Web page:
It seems the Greg Oden revival is starting to gain steam. Despite not having played a single NBA game in the past three years, Oden has reportedly gained some suitors keeping a watchful eye on his rehabilitation.
Charlotte is one of those teams, Chris Broussard reports. Sure, say what you will about Broussard and his sources but this does make sense. The Bobcats are aching for more frontcourt talent, or heck, any at all. Plus Rich Cho, former Portland Trail Blazers GM, certainly has his own knowledge and connections with Oden. So there could certainly be some truth here.
To find out more about Oden, what situation would do him well and what he has left in the tank, I spoke with my friend Sean Highkin. Sean's a longtime fan and writer about the Trail Blazers, so I figured he would know a good deal about Oden.
To be honest with you, I'm not sure how much of a fit Oden is for a team like the Bobcats. The destinations that have always made the most sense in my mind are Phoenix (because of their training staff-they got a solid season out of Michael Redd last year), San Antonio (who can seemingly make anyone good again), and Miami (media attention focused elsewhere, no expectations on him to do anything offensively). The best path back to the NBA for him would be a team that doesn't need him and can afford to use a roster spot to take a flier on his health. The Bobcats have so few reliable big men that, provided he's healthy, he'd likely be asked to play a significant amount of minutes and take more credit or blame for their season than he should be in a position to receive. Anywhere he would be a major part of the team's game plan is the wrong fit at this point, because you simply cannot place the development of young, promising players like MKG and Kemba at the mercy of his knees.
I have no idea whatsoever about how close he is to being NBA-ready. He hasn't played in an NBA game since 2009, and had his third microfracture surgery less than a year ago. As a Blazers fan who will always take at least somewhat of an interest in his career, I've been keeping up with the reports about his comeback attempt. What I've been reading suggests that he won't be ready to play this season at all, and would sign a multiyear deal with a team and focus on rehabbing and getting acclimated with their training staff and team culture. For him to thrive, that environment really needs to be one like the Spurs, Heat, or Celtics, and not a team like the Bobcats where the majority of their players will likely not be there next year. And while the Bobcats organization has made considerable improvements under Rich Cho (who, by the way, wanted to cut ties with Oden altogether when he was GM in Portland, but was overruled by ownership), there's no comparison to the infrastructure that's in place in a franchise like San Antonio.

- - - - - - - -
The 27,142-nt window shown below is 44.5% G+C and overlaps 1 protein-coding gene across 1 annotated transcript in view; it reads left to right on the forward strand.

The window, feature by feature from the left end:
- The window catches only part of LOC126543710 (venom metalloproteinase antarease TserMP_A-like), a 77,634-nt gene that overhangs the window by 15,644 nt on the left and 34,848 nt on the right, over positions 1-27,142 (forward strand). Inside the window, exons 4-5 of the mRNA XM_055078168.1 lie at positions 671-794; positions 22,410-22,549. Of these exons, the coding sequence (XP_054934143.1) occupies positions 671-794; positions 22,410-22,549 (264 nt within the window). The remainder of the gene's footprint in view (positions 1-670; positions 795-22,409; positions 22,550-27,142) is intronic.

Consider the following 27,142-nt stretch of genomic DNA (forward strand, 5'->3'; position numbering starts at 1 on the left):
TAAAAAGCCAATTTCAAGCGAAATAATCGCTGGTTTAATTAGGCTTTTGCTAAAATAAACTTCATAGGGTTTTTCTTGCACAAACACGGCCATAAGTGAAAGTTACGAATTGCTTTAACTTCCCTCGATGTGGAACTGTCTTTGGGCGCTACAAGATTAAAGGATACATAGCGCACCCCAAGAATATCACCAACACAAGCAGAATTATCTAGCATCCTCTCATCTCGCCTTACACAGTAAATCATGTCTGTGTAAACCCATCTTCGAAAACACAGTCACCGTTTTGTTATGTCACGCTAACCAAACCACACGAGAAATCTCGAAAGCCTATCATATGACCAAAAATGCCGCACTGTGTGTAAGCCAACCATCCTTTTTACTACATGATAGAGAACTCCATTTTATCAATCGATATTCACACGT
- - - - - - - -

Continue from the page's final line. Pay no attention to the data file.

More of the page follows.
Couper Moorhead tweeted an interesting question a few weeks ago: Would you rather have your team sign Andrew Bynum to a max or near-max contract, or Oden to a one-year minimum-salary deal? I personally would opt for the latter, simply because of the lack of risk involved. But I'd only do it if I was an organization that didn't depend on him. I think the Bobcats would be better served to let someone else take the initial gamble on Oden, and if he proves he can play a full season and be as productive as he was before his 2009 injury, then it could be worth revisiting down the line.
I'm with Sean on this, too. I certainly wouldn't be opposed to signing Oden if the contract's OK and his health is managed well. However, I don't think he's a great fit in Charlotte because of those things. Purely for Oden's sake, it would be neat to see him in San Antonio or Miami, where he doesn't have any pressure. But if the Bobcats do somehow wind up with Oden, it'd be fine too, but the Bobcats would have to restrain themselves to ease Oden into the rotation slowly. The payoff could be decent depending on the contract. He's talented, without a doubt. Talent was never the issue.
But he must be surrounded by a healthy habitat.